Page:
"He was just such a great example," Showalter said of the late Oates, whose uniform No. 26 Showalter has chosen to honor by wearing during his managerial tenure in Baltimore. Oates, who managed the Orioles for 3 1/2 seasons, was diagnosed with an aggressive brain tumor shortly after his tenure as Rangers skipper and passed away on Dec. 24, 2004, at the age of 58.
On Saturday, Showalter reflected briefly on Oates' funeral and recalled what a celebration of his friend's life the ceremony had been.
"It was unbelievable," said Showalter, who also attended Friday's luncheon that honored Oates and Miller, a former Orioles pitching coach. Len Johnston also received the Herb Armstrong Award, given to non-uniformed personnel who have made significant contributions to the ballclub and the game of baseball.
So moved was Miller by the news that he was going to the team's Hall of Fame that he did something he never does: He cried.
"Just thinking about all the people who are in there, and to be acknowledged with those names," Miller said. "All the heroes I had growing up in the area, most of them are in there, and to be put in there with them is a tremendous feeling."
Miller served all or part of 11 seasons during three different tenures as Orioles pitching coach and he also spent the 1998 and 1999 seasons as the manager. During his tenure, Miller coached five different 20-game winners and two Cy Young Award winners.
Oates was only the third man to post a winning record while managing the Orioles for at least three full seasons. He had a 291-270 record at the helm in Baltimore, from 1991-94, and earned Manager of the Year honors from The Sporting News for an 85-77 season in '93. He went on to manage Texas for six-plus seasons, including the Rangers' first three postseason trips. A catcher, Oates began an 11-year playing career with the Orioles in 1970, later playing for four other big league clubs.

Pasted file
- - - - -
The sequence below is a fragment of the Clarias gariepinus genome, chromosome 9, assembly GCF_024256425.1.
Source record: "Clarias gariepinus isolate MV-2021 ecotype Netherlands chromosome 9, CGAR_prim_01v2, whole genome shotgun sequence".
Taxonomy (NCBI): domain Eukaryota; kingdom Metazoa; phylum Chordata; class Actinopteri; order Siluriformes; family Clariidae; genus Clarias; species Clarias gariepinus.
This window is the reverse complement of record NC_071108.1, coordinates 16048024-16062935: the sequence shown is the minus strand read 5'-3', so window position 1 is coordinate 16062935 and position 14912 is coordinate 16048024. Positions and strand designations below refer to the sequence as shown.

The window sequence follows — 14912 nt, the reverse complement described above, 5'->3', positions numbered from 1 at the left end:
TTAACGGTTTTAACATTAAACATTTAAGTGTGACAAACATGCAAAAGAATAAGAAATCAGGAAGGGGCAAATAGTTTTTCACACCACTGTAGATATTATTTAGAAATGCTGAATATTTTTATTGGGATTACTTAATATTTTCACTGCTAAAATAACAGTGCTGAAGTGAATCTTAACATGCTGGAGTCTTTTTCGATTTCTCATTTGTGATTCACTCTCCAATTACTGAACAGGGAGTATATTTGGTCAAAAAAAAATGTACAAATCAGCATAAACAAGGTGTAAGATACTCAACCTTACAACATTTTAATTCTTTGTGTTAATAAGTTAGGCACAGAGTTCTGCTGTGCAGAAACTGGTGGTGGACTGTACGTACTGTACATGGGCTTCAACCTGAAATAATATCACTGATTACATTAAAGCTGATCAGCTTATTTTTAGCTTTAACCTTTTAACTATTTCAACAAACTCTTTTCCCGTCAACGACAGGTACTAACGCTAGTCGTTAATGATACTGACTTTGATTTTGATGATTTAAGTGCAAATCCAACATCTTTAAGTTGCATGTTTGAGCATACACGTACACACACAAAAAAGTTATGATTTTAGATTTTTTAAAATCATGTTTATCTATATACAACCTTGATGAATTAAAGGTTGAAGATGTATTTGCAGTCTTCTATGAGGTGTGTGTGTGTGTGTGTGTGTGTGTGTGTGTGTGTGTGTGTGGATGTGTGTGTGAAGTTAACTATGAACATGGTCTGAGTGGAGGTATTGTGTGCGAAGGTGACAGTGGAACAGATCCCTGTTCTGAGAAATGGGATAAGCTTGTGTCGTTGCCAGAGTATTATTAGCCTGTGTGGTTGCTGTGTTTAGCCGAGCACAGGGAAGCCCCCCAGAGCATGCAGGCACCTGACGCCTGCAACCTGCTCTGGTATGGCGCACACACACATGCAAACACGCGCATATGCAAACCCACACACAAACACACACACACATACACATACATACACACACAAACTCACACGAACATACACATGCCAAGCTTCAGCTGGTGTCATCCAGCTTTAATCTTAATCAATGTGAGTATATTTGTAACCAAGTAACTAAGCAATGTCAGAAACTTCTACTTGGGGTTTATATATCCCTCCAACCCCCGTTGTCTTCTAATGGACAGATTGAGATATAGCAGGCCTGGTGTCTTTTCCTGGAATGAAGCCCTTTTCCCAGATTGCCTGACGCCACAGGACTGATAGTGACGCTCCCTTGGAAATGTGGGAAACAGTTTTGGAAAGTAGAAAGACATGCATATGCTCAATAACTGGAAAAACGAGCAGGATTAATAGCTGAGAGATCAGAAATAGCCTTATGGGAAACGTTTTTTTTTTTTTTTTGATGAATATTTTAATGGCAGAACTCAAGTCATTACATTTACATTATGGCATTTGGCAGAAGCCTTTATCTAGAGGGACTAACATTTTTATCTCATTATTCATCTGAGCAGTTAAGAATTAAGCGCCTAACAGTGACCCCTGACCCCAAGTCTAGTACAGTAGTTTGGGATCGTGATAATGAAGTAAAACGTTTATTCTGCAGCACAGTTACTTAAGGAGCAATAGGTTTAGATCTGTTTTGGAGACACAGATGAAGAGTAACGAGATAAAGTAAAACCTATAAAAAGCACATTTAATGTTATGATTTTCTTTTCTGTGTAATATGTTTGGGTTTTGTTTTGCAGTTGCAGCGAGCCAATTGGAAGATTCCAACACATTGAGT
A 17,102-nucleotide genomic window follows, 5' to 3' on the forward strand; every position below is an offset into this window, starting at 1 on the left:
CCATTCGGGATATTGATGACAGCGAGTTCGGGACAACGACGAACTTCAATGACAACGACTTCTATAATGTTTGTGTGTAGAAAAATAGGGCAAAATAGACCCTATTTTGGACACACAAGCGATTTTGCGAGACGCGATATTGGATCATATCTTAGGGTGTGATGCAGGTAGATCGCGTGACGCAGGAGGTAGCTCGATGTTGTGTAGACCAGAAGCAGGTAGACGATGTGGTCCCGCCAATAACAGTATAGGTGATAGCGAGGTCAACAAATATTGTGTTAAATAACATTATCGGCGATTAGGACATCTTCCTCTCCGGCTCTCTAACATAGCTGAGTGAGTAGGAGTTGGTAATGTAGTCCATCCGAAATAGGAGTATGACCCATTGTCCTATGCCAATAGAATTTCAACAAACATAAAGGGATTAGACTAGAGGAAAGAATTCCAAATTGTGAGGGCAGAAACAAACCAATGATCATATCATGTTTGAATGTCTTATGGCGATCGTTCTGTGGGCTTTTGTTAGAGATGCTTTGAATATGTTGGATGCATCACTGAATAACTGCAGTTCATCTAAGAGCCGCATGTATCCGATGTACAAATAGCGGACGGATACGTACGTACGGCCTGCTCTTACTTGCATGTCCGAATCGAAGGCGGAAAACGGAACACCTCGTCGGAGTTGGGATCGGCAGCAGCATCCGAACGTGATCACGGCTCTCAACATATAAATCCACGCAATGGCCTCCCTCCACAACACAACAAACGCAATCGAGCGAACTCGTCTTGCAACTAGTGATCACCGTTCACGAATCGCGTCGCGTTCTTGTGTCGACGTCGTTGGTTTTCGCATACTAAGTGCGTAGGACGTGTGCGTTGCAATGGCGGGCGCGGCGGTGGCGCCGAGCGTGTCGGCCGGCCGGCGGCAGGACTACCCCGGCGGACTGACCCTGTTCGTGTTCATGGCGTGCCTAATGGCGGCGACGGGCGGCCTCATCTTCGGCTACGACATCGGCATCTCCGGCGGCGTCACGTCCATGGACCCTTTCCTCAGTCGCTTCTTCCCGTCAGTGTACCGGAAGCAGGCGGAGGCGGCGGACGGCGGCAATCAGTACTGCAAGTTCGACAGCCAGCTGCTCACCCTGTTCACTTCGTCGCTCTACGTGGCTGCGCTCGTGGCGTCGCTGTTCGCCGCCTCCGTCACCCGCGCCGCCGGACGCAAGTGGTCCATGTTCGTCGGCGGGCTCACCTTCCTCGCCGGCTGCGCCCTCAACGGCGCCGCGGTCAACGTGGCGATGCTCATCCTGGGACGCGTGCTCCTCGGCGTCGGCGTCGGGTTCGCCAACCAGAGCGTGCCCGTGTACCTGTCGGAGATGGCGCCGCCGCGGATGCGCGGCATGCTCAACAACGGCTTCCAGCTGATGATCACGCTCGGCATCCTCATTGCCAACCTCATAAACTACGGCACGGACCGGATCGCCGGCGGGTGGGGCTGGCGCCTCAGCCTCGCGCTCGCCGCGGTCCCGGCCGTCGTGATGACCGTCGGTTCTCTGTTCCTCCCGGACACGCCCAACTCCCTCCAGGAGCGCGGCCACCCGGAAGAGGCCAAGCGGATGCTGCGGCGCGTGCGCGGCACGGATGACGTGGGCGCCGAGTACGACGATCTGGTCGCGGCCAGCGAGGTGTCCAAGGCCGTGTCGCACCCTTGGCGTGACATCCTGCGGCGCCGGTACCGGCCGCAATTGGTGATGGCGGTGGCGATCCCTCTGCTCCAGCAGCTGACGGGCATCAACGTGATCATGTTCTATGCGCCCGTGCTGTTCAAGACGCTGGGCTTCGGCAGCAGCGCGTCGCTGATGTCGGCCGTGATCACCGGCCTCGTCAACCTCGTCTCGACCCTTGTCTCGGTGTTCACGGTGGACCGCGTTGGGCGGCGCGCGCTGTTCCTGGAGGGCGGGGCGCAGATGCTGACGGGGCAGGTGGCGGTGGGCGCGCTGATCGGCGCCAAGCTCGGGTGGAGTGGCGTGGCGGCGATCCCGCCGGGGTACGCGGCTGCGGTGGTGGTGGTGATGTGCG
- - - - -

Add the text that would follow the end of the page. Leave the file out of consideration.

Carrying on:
Prior to Saturday's White-Sox Orioles game, Miller was honored with roaring applause from an appreciative crowd at Camden Yards, as was the Oates family. Oates' widow, Gloria, who called Showalter's gesture a blessing, said it felt as if things had come full circle for her family in Baltimore.
"When we came back to throw out the first pitch after his diagnosis, [principal owner] Mr. Angelos invited us to sit in his suite with him, which was another thing coming full circle," Gloria said. "He gave us a big hug and he told me, 'I wish I had never let him go.' To me, that's just such a blessing from the Lord to have that happen while Johnny was still alive. It was such a reassuring thing for him.
"He would have definitely been so honored and thrilled by this [induction]," she said of her late husband. "I just know he's beaming down on us."
Showalter's debut on Tuesday night was the first Orioles game Oates' son, Andy, had watched on television in 16 years, and for a moment, he was transported back to the past.
"The game opened up and Buck was sitting in the dugout and [the television cameras] panned down to him," Andy said. "The bar on the dugout was across his face and all I could see was the Oriole hat and the Oriole uniform with No. 26. It brought back some memories. Just for a second, I was like, 'No, that's not him.'
"For [Showalter] to do that, to take the time to call us up and ask if it was OK, that says a lot about Buck, the Buck we already knew. Hopefully, everyone around here's going to get to know him real quick and the type of guy he is."Showalter officially inducted Oates into the Hall.
Brittany Ghiroli is a reporter for MLB.com. This story was not subject to the approval of Major League Baseball or its clubs.